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An In-Depth Analysis of Nanocomposites and Their Uses

Haydar U. Zaman, Ruhul A. Khan


A nanocomposite material is composed of several phases with at least one, two, or three dimensions at the nanoscale. When material dimensions are shrunk to the nanoscale level, phase interfaces are created, and they are essential for enhancing the material's qualities. The surface area to volume ratio of the reinforced material used in the production of nanocomposites has a direct impact on our understanding of the relationship between structure and property. Nanocomposites offer opportunities for breaking down barriers on whole new scales in the medical, pharmaceutical, food packaging, electronics, and energy industries. Inorganic nanoscale building blocks are typically directly incorporated into polymers to produce polymeric nanocomposites. In order to produce nanocomposites through dispersive blending, the surface of the nanofillers must be modified. By enhancing interfacial adhesion through chemical bonding or chain entanglement, it can increase the hydrophobicity of fillers, eliminate the loose structure of filler agglomerates, and increase interfacial adhesion. In the current work, along with the specific surface pre-treatment techniques and their applications, the state of the art for nanoparticle/polymer composites is reviewed. The role of modified nanoparticles and the processes by which the mechanical properties and wear resistance of the composites are improved are given special attention.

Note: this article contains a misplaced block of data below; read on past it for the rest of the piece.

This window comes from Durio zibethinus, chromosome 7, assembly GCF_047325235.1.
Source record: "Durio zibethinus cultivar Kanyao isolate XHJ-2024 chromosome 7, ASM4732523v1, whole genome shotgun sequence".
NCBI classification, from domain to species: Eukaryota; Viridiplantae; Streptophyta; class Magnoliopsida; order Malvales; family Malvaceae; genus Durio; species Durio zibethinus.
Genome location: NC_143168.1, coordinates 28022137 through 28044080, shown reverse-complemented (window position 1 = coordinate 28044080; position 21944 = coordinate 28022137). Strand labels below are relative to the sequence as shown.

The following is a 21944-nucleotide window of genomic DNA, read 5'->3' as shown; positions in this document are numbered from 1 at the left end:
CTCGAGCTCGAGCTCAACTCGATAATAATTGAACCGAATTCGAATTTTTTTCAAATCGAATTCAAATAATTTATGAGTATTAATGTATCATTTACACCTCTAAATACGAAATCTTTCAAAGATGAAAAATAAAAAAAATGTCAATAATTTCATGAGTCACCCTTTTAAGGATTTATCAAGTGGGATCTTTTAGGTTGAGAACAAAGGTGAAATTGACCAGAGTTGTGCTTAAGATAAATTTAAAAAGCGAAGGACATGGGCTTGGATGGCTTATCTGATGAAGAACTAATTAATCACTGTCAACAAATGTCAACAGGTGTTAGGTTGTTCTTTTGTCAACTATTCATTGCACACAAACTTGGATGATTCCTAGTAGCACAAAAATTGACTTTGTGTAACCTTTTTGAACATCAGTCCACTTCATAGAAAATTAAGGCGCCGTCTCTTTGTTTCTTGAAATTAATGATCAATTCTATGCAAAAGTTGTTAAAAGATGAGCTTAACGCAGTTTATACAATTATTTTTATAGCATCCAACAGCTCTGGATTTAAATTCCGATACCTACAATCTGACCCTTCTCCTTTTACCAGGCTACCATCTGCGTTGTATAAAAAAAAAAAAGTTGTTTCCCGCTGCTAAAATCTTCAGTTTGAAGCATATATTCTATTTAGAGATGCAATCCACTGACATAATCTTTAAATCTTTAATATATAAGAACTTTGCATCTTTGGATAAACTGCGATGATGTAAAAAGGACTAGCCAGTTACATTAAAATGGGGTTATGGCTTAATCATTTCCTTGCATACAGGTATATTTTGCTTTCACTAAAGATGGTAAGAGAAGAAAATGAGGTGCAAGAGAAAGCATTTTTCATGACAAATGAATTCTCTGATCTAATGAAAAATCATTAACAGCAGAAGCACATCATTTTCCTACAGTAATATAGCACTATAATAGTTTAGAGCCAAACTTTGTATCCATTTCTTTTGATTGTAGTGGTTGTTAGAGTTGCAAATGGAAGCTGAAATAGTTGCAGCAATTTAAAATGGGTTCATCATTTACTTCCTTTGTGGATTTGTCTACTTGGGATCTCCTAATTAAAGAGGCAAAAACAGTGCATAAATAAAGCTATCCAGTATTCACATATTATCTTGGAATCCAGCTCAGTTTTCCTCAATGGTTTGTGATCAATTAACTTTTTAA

Nanocomposites, polymer matrix composites, surface modification, mechanical properties, Tribological performance

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